Why stock market bubble may continue to deflate

The stock market fluctuated last week. So what?

Most investors probably don't give much of a hoot about daily, weekly, or even monthly bounces in stock prices. But they would really like to know where prices will be a year, two years, five years, and a decade from now.

That's especially true with the deflating of the 1990s stock-market bubble. Today, the New Economy looks not quite so fancy. Yet many investors want to know if stocks are reasonably valued now, and if they should put their spare cash into the market.

Promoters of stock investments tend to cite the average 7 percent annual real return on stocks since 1926, before the Great Depression. It's a handsome return compared to that of corporate bonds.

Or they may refer to the 18 percent per year average gain on the Standard & Poor's 500 stock Index from 1981 to 1999.

But these salesmen don't usually talk about the long periods - a decade or so - when stock prices went nowhere. The Dow Jones Industrial Average averaged 906 in 1968. In 1983, it stood at 844, with some not-so-big fluctuations during the in-between years. Then in 1984, it finally beat 1000.

Lacy Hunt, an economist with Hoisington Investment Management Co., in Austin, Texas, figures the stock market is due for a repeat of such poor performance after the bubbly 1990s. He sees a decade when United States stock markets are "unable to move." Investors basically get zero return.

That's because, in his view, stocks are excessively valued today, despite the drop in prices since the market peaked in the first quarter of 2000.

One classic measure of stock value is to compare their price with corporate earnings. By that P/E measure, the S&P 500 stands about 28 times earnings, way above the 13 to 15 that might be considered more normal. Though stock prices have fallen, earnings have dropped even more.

Further, the value of all corporate stocks today amounts to about 110 percent of the nation's gross domestic product, the output of all goods and services. More usual is 65 percent, says Mr. Hunt.

Not all analysts are as bearish as Hunt. Economists have devised several methods of determining what is fair value for stocks, and these tell somewhat different stories.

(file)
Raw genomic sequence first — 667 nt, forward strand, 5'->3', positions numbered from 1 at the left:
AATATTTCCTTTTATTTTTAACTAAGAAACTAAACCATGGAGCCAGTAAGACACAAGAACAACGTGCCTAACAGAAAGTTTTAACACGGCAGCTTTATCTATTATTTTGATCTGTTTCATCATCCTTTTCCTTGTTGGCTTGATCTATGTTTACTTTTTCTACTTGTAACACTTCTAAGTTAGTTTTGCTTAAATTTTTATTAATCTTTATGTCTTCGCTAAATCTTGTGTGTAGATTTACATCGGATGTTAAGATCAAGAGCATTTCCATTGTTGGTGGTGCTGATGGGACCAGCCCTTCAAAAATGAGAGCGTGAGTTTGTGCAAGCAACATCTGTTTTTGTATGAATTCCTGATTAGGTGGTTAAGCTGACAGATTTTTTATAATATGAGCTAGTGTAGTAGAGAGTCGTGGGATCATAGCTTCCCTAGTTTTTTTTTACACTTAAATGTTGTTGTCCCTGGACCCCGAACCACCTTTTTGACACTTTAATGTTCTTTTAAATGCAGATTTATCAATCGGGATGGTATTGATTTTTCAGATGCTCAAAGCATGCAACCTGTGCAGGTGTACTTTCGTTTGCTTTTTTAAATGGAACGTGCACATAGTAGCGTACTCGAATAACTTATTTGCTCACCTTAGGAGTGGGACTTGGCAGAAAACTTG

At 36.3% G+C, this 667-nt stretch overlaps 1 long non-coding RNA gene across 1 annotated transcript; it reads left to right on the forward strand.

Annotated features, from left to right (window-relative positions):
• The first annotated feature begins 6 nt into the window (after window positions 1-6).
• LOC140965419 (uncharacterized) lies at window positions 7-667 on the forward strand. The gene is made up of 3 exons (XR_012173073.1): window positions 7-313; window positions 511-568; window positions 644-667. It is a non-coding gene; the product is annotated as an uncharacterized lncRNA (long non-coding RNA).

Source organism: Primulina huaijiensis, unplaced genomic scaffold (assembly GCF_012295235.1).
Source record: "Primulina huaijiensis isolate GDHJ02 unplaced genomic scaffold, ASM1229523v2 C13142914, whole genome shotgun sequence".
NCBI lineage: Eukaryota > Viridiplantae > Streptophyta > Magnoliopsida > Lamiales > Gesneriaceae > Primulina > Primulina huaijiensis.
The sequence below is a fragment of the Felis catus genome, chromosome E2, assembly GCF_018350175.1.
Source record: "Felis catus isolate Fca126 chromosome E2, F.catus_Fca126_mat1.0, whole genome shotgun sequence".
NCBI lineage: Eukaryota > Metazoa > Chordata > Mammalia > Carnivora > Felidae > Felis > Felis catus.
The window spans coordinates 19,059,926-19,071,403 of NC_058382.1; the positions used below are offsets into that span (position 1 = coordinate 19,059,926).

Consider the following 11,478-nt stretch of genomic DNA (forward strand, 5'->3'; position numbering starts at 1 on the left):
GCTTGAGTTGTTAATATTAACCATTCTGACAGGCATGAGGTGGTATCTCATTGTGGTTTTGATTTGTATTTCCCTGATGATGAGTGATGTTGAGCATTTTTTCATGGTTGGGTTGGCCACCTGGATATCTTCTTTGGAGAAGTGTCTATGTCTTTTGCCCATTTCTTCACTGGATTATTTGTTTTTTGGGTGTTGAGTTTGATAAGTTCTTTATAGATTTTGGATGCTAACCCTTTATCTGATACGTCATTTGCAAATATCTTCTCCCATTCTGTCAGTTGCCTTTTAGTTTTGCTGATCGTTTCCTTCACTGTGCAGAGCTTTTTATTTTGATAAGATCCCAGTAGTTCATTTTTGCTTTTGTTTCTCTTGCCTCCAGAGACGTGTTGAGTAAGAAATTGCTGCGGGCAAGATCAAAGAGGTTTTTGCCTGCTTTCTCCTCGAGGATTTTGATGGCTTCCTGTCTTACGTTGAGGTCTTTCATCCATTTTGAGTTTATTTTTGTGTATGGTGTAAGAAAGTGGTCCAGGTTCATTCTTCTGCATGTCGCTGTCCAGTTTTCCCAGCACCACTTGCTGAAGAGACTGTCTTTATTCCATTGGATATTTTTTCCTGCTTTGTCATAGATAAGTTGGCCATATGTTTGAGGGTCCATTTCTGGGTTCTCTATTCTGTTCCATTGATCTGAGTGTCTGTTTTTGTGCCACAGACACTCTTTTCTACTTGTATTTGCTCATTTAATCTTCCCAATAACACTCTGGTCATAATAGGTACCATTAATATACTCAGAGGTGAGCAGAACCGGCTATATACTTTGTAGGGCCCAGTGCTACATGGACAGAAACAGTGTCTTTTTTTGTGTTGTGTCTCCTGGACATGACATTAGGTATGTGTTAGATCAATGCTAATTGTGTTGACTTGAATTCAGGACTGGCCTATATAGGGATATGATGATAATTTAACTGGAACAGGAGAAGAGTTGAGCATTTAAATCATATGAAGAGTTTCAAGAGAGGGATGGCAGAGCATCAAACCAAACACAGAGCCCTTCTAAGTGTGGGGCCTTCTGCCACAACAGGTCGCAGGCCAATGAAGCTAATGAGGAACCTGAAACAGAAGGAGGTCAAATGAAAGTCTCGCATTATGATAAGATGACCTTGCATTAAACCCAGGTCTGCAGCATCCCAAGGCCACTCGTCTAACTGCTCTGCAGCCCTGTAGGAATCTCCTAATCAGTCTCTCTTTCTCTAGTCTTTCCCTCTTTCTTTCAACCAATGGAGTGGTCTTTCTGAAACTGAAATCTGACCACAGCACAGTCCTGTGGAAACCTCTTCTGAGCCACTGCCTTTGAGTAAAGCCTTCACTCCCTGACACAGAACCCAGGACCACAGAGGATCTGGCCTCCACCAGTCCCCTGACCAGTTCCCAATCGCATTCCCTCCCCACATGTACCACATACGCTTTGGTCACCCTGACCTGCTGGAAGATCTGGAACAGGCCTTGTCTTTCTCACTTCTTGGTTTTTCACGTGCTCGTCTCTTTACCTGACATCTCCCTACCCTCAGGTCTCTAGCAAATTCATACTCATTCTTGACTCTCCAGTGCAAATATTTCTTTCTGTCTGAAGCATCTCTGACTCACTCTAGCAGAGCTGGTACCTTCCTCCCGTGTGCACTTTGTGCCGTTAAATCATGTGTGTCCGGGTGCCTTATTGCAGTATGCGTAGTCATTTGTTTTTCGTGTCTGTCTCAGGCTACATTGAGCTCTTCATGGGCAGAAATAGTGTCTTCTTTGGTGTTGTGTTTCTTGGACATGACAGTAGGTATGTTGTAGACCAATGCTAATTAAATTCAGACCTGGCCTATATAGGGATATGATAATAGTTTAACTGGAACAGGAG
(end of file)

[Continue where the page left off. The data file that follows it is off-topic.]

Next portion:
One caution: "They don't tell you what the stock market is going to do over the next six months or tomorrow," notes Paul Kasriel, director of economic research at Northern Trust Co. in Chicago.

David Wyss, chief economist in New York for S&P, for instance, figures stock prices are "pretty close" to what they should be. The S&P 500 stood last week at about 1060, or 6 percent above the 1000 he calculates as the proper value.

Mr. Wyss's calculation is based on both corporate earnings and the yield on 10-year bonds. (Bonds are often viewed by investors as the prime alternative to stocks.)

This formula, he argues, forecasts the market better than the P/E ratio alone. It tells him that over the next several years stocks will still offer a higher return than bonds. But there could be a long period when the return on stocks will fall below the 7 percent average.

This has implications for the hope of the Bush administration to privatize Social Security, allowing individuals to place their pension savings in stocks.

"It doesn't seem quite as much fun," says Wyss.

Dean Baker reaches an even gloomier conclusion. The Center for Economic and Policy Research economist notes that when the market peaked last year, the value of all stock was $17.8 trillion.

At that time, profits were near their cyclical peak. So it's likely that profit growth will be "considerably lower" than the historical average for a period ahead.

The value of all stocks already has fallen to $13.6 trillion, or about 1.36 times GDP. The ratio remains far above the historical average of 0.9 times GDP. That implies trillions more of "illusory wealth" could vanish to get back to that average.

Noting that high stock prices tend to shift wealth from lower-income people to high-income households that own the bulk of stock, Mr. Baker concludes: "There is no reason to want the stock market to rise."

Many investors will disagree.

There are other ways to value the stock market. Arthur Laffer, famed for holding that tax cuts can increase government revenues, maintains that stocks are currently underpriced. The San Diego economist's method assumes that the value of a stock today is the discounted value of the companies' future earnings.

Northern Trust's Mr. Kasriel quarrels with Mr. Laffer's statistics. And he ends up not seeing much undervaluation.

Stocks clearly became overvalued around 1996, Kasriel says. That didn't stop stocks from rising further back then. "But don't extrapolate the returns of the late 1990s into the future or you will be disappointed," he cautions.

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